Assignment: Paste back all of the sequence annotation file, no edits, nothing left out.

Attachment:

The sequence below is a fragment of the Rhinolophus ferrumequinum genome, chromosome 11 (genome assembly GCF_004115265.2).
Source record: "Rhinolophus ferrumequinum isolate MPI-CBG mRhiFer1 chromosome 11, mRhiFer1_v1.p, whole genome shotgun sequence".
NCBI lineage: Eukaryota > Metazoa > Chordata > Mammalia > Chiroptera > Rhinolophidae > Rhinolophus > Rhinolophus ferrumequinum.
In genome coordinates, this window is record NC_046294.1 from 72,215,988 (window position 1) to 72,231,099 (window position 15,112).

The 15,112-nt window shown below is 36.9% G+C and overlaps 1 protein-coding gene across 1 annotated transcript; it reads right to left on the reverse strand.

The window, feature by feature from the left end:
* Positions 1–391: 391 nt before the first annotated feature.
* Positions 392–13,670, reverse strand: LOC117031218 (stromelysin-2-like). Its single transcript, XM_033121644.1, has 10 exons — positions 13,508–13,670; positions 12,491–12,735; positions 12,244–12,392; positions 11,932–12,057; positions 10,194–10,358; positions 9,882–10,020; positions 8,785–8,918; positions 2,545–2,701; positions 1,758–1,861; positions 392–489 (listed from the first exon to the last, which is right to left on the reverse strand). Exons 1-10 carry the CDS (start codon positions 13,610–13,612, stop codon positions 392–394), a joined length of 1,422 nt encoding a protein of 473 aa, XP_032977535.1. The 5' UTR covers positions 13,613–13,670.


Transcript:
The sequence below is a fragment of the Rhinolophus ferrumequinum genome, chromosome 11 (genome assembly GCF_004115265.2).
Source record: "Rhinolophus ferrumequinum isolate MPI-CBG mRhiFer1 chromosome 11, mRhiFer1_v1.p, whole genome shotgun sequence".
NCBI lineage: Eukaryota > Metazoa > Chordata > Mammalia > Chiroptera > Rhinolophidae > Rhinolophus > Rhinolophus ferrumequinum.
In genome coordinates, this window is record NC_046294.1 from 72,215,988 (window position 1) to 72,231,099 (window position 15,112).

The 15,112-nt window shown below is 36.9% G+C and overlaps 1 protein-coding gene across 1 annotated transcript; it reads right to left on the reverse strand.

The window, feature by feature from the left end:
* Positions 1–391: 391 nt before the first annotated feature.
* Positions 392–13,670, reverse strand: LOC117031218 (stromelysin-2-like). Its single transcript, XM_033121644.1, has 10 exons — positions 13,508–13,670; positions 12,491–12,735; positions 12,244–12,392; positions 11,932–12,057; positions 10,194–10,358; positions 9,882–10,020; positions 8,785–8,918; positions 2,545–2,701; positions 1,758–1,861; positions 392–489 (listed from the first exon to the last, which is right to left on the reverse strand). Exons 1-10 carry the CDS (start codon positions 13,610–13,612, stop codon positions 392–394), a joined length of 1,422 nt encoding a protein of 473 aa, XP_032977535.1. The 5' UTR covers positions 13,613–13,670.